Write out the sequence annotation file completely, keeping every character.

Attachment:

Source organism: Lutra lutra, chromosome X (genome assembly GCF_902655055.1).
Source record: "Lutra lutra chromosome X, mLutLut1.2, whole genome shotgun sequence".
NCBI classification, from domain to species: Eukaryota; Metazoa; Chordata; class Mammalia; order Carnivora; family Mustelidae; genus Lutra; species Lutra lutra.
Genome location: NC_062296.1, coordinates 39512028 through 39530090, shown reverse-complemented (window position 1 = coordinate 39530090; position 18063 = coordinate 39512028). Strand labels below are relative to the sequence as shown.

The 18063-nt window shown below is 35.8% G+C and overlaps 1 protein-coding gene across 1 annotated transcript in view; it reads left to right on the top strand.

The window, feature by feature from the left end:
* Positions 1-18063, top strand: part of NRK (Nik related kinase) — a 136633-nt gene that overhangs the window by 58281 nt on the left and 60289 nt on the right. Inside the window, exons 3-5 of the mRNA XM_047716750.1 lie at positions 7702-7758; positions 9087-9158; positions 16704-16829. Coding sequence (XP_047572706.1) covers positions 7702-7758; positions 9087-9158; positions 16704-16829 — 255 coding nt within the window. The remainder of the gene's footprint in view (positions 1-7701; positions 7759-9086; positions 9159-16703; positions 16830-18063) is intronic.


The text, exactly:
Source organism: Lutra lutra, chromosome X (genome assembly GCF_902655055.1).
Source record: "Lutra lutra chromosome X, mLutLut1.2, whole genome shotgun sequence".
NCBI classification, from domain to species: Eukaryota; Metazoa; Chordata; class Mammalia; order Carnivora; family Mustelidae; genus Lutra; species Lutra lutra.
Genome location: NC_062296.1, coordinates 39512028 through 39530090, shown reverse-complemented (window position 1 = coordinate 39530090; position 18063 = coordinate 39512028). Strand labels below are relative to the sequence as shown.

The 18063-nt window shown below is 35.8% G+C and overlaps 1 protein-coding gene across 1 annotated transcript in view; it reads left to right on the top strand.

The window, feature by feature from the left end:
* Positions 1-18063, top strand: part of NRK (Nik related kinase) — a 136633-nt gene that overhangs the window by 58281 nt on the left and 60289 nt on the right. Inside the window, exons 3-5 of the mRNA XM_047716750.1 lie at positions 7702-7758; positions 9087-9158; positions 16704-16829. Coding sequence (XP_047572706.1) covers positions 7702-7758; positions 9087-9158; positions 16704-16829 — 255 coding nt within the window. The remainder of the gene's footprint in view (positions 1-7701; positions 7759-9086; positions 9159-16703; positions 16830-18063) is intronic.